When I first started blogging, I did it to see if I was a good writer.  I thought I might be able to write entertaining stuff, but had never had much of an opportunity to do so.  It was a hobby for me.  I had no designs to become famous.  It still surprises me that a primary care physician in a small city with an odd sense of humor could actually be seen as important.  It's not something I would have ever expected; and had I known, I would have been really nervous.

But it still isn't the fame that makes me want to blog.  The truth is, the more people who read me, the more pressure I have to give them something worth reading.  I could write lots of bad posts when I was unknown and could take extended breaks from writing if I wanted to.  Now there is much more pressure, which is definitely a negative from my perspective.  But what keeps me coming back to this stuff is one thing: passion.

I feel strongly about things.  I sit in a room with people pouring out their lives.  I see suffering and struggle, and I see people doing incredibly hard things.  They will never be famous, and their situations and accomplishments might not even be recognized by those close to them.  But I have been given the opportunity to see underneath the hoods of a bunch of people, and I am honored by their trust.  They are what health care is about.  They are the reason I work the long hours I do. But they don't have the power to change things, and for some mysterious reason I have been given a small chance to do so.  I owe it to them.  Blogging has given me the voice to give them a voice, and that's a thing worthy of passion.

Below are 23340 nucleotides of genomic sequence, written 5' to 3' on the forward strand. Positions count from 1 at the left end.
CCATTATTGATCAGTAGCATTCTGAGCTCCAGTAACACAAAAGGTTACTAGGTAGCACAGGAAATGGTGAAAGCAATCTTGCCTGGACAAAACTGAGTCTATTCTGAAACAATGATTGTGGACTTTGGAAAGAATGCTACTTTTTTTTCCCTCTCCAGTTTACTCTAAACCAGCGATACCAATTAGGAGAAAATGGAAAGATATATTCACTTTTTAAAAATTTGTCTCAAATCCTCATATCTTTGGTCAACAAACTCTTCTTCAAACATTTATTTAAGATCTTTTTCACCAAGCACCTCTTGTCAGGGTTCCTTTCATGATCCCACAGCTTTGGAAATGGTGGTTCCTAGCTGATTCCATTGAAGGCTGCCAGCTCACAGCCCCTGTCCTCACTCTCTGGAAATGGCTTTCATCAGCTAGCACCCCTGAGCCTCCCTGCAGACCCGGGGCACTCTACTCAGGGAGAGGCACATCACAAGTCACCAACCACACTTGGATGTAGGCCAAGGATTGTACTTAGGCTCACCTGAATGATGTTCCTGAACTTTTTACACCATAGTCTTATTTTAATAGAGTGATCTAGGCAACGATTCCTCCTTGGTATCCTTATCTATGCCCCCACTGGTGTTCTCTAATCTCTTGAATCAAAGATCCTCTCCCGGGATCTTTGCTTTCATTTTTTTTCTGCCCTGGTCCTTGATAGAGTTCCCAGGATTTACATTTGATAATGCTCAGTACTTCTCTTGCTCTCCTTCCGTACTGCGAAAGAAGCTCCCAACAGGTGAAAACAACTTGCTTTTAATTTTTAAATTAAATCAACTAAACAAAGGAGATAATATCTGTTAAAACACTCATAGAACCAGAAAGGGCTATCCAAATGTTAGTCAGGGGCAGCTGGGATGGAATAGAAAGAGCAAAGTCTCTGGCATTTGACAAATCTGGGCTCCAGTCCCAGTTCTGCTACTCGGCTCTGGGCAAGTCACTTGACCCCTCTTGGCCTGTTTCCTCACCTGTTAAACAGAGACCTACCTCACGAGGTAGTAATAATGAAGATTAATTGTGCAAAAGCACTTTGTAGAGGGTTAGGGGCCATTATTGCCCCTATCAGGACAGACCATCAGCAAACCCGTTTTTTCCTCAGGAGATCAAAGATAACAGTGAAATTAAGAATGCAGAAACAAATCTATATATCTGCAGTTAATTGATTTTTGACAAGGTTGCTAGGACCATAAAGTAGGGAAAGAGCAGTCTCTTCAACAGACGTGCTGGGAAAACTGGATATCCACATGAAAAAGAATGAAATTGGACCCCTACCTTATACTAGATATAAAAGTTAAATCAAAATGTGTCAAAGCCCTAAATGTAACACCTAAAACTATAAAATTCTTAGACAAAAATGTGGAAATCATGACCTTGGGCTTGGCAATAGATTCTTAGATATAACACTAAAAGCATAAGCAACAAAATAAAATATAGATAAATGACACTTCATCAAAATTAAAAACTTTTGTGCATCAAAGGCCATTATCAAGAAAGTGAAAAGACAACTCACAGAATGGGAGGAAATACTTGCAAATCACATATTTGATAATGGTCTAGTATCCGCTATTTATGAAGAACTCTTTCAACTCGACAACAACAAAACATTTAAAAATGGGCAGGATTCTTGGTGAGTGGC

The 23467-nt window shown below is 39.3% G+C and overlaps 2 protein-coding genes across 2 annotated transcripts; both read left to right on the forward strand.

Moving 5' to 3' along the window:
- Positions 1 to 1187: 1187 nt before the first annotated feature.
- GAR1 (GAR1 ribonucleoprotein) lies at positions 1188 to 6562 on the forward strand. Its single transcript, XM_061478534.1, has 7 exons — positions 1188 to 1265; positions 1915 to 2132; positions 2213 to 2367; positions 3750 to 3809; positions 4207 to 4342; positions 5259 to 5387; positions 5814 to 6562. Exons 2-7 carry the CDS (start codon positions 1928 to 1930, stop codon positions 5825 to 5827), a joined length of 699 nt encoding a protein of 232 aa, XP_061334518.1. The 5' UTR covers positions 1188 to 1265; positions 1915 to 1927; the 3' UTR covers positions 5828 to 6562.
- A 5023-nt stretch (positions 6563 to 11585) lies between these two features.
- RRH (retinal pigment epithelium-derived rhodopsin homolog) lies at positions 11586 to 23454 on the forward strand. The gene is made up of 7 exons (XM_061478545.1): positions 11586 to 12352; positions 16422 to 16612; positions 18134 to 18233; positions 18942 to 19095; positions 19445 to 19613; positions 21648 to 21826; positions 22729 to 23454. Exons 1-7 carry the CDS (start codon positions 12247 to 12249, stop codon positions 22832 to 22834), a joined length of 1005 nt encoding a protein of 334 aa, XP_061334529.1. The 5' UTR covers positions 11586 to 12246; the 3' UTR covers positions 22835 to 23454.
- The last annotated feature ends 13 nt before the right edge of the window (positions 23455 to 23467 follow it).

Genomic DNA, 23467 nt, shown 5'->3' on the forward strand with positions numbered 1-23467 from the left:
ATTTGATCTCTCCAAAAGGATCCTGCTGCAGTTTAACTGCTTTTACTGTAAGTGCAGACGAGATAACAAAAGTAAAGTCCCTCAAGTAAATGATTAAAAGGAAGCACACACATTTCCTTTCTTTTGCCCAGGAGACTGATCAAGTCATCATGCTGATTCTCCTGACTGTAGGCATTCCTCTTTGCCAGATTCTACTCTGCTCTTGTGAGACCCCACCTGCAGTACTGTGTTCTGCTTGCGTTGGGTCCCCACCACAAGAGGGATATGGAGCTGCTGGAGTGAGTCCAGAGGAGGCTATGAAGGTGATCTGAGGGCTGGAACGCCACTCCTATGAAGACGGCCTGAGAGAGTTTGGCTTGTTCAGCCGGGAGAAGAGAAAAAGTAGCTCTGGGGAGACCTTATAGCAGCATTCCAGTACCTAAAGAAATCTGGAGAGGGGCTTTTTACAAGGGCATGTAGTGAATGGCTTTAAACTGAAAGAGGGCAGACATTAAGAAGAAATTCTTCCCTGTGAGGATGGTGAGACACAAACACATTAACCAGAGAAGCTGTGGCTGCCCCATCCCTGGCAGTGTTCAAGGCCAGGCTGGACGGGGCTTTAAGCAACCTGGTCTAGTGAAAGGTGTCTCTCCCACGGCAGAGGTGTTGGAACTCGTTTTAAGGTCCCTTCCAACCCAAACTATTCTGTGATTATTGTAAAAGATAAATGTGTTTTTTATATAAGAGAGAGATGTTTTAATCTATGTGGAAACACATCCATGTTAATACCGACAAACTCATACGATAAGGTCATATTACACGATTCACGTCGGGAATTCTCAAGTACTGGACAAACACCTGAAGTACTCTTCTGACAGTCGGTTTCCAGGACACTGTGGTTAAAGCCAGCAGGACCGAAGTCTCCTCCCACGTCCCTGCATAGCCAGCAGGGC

Even my humor is fueled by this.  I don't think I could have ever spent three years writing about llamas and muppets.  It's a wonderful diversion and it keeps me from burning out; but it is not my passion.

So the reason I am so excited to get attention like this NPR piece is the same reason I do the blog and the podcast.  I think my perspective is important and needs to be heard.  It's about people's lives.  It's about giving a voice to them.  Maybe I can even make a real difference.

That's why I do this.



Medical Bloggers Frolicking at Blogworld

I am sitting now in the medical blogger track at the Blogworld Expo.

As is generally the case, I got here too late to bum around with the med bloggers last night.  It happened when I went the the "Putting Patients First" summit in DC as well.  I just seem to have that kind of luck.